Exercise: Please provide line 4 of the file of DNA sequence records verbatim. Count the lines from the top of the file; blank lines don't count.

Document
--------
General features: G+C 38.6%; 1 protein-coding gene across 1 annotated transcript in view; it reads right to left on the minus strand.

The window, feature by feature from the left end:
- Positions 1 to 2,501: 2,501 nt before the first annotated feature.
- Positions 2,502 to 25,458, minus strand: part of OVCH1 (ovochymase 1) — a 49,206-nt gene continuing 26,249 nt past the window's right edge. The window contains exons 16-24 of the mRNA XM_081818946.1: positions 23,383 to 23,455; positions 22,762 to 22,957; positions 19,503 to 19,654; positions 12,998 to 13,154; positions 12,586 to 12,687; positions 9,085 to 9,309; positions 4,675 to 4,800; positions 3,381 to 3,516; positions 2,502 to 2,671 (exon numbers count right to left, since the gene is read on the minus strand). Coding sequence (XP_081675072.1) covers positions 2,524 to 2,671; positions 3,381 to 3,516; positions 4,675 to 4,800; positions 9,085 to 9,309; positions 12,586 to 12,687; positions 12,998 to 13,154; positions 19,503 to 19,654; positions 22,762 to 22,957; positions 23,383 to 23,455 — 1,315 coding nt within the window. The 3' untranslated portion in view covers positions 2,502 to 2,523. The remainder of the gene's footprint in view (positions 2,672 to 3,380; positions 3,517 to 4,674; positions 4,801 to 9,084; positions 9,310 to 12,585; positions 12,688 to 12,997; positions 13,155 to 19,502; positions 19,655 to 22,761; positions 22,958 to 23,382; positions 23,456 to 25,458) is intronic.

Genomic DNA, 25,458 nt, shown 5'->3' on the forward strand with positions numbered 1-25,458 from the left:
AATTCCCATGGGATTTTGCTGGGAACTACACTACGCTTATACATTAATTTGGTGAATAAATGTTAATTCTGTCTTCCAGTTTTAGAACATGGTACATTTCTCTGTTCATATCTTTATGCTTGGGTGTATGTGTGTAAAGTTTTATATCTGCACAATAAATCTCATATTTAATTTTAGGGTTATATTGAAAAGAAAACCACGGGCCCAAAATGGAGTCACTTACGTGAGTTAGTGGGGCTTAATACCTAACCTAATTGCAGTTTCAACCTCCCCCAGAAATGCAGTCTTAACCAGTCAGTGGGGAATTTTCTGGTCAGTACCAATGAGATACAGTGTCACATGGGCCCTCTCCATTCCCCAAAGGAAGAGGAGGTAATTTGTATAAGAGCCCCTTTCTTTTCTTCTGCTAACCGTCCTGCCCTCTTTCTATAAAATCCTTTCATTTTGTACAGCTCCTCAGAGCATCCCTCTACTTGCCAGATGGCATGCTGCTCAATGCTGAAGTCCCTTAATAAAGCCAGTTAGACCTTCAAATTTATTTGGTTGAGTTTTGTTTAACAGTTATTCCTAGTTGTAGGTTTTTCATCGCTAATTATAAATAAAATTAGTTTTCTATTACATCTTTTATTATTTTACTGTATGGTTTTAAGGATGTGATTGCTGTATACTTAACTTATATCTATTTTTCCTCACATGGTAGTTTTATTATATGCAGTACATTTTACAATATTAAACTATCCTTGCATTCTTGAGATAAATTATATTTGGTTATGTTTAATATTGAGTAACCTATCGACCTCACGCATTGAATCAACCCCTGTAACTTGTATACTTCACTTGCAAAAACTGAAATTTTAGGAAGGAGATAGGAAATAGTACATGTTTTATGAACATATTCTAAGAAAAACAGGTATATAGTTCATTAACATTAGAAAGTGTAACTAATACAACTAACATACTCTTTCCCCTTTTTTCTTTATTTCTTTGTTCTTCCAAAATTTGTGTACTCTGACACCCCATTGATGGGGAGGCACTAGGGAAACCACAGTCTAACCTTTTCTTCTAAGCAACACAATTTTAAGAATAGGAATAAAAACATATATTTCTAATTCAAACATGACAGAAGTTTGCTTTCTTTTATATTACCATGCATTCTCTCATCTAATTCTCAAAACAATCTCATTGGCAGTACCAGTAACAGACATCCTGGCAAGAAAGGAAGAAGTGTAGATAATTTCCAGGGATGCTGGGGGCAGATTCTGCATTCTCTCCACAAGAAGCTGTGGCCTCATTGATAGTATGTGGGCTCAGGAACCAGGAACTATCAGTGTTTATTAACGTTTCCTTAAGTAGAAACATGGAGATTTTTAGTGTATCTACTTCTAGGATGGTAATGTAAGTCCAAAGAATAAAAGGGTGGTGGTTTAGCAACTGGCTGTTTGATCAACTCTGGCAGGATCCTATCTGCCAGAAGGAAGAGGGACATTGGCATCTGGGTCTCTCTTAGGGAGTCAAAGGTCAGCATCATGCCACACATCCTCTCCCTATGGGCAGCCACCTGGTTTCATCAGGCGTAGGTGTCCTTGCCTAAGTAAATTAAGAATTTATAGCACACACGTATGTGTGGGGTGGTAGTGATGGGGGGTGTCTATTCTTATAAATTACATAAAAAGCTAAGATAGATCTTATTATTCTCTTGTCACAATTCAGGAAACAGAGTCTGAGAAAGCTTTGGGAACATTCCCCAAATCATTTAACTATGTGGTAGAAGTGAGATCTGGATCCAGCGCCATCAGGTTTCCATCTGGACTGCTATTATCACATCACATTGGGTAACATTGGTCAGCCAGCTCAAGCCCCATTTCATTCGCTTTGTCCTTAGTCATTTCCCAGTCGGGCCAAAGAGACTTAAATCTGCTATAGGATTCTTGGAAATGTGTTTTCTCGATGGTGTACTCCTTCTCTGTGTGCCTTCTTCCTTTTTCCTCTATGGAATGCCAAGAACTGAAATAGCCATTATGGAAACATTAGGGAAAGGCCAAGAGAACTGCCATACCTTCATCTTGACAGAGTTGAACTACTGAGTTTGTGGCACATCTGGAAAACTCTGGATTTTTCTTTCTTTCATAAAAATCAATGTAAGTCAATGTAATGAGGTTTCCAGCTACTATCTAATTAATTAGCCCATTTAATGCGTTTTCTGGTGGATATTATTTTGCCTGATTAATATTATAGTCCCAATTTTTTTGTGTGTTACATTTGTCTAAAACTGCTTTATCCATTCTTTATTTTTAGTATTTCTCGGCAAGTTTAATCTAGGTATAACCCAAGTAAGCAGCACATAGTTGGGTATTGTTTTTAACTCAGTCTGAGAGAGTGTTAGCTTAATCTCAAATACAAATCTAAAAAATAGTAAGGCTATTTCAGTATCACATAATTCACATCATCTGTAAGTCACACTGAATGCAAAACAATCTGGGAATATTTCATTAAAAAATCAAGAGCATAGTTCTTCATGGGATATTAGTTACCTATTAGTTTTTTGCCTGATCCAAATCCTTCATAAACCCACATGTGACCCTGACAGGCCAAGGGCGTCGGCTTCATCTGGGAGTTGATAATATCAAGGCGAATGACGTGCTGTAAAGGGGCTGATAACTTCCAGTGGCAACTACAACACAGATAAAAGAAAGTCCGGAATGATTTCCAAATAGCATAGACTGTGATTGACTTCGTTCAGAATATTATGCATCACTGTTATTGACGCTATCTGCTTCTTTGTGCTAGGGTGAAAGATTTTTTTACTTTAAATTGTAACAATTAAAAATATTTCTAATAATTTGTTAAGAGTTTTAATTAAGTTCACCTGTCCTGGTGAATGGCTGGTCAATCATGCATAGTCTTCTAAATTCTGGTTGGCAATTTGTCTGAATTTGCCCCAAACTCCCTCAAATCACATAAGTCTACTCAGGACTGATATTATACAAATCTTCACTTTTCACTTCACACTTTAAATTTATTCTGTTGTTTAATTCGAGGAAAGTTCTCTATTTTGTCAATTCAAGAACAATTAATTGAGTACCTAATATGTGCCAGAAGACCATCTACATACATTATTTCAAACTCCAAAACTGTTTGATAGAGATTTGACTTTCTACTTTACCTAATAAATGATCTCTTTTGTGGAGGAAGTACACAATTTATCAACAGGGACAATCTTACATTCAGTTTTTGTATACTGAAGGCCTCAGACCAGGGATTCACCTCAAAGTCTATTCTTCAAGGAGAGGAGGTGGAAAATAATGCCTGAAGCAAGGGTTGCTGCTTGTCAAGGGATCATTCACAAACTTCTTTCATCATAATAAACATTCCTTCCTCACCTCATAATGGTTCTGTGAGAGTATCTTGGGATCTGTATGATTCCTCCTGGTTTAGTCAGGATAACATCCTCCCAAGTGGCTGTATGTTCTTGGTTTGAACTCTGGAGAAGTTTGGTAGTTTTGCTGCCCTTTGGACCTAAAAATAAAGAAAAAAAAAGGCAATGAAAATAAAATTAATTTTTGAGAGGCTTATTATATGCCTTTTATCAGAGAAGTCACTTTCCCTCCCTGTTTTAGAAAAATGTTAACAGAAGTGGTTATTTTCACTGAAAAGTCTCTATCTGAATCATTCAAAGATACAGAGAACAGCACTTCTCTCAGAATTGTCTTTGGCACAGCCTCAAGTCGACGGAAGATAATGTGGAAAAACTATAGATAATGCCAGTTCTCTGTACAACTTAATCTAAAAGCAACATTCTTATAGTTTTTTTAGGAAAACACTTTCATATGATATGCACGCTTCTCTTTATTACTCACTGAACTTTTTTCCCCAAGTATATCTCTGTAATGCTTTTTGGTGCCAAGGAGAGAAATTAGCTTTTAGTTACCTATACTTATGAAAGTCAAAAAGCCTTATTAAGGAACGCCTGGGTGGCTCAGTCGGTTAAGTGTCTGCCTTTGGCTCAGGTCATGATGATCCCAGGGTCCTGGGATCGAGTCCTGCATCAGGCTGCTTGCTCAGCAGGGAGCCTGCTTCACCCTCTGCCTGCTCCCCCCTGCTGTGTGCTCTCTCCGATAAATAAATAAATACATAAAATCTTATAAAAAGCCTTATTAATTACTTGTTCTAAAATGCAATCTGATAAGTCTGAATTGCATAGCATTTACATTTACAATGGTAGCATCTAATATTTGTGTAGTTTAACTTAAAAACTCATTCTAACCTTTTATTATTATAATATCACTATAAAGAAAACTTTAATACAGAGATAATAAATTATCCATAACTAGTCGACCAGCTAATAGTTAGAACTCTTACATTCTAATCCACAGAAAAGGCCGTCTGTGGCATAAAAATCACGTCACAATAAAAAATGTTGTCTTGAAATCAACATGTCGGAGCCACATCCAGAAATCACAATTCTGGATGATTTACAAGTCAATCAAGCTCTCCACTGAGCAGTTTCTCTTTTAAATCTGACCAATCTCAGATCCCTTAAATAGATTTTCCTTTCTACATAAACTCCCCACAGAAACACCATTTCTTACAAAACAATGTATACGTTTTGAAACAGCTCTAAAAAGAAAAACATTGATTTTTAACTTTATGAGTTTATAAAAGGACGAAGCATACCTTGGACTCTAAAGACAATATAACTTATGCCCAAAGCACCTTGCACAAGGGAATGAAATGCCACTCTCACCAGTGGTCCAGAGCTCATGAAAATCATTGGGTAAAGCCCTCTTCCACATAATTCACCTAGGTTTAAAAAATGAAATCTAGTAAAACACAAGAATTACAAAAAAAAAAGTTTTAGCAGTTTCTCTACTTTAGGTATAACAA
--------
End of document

- Positions 2,502 to 25,458, minus strand: part of OVCH1 (ovochymase 1) — a 49,206-nt gene continuing 26,249 nt past the window's right edge. The window contains exons 16-24 of the mRNA XM_081818946.1: positions 23,383 to 23,455; positions 22,762 to 22,957; positions 19,503 to 19,654; positions 12,998 to 13,154; positions 12,586 to 12,687; positions 9,085 to 9,309; positions 4,675 to 4,800; positions 3,381 to 3,516; positions 2,502 to 2,671 (exon numbers count right to left, since the gene is read on the minus strand). Coding sequence (XP_081675072.1) covers positions 2,524 to 2,671; positions 3,381 to 3,516; positions 4,675 to 4,800; positions 9,085 to 9,309; positions 12,586 to 12,687; positions 12,998 to 13,154; positions 19,503 to 19,654; positions 22,762 to 22,957; positions 23,383 to 23,455 — 1,315 coding nt within the window. The 3' untranslated portion in view covers positions 2,502 to 2,523. The remainder of the gene's footprint in view (positions 2,672 to 3,380; positions 3,517 to 4,674; positions 4,801 to 9,084; positions 9,310 to 12,585; positions 12,688 to 12,997; positions 13,155 to 19,502; positions 19,655 to 22,761; positions 22,958 to 23,382; positions 23,456 to 25,458) is intronic.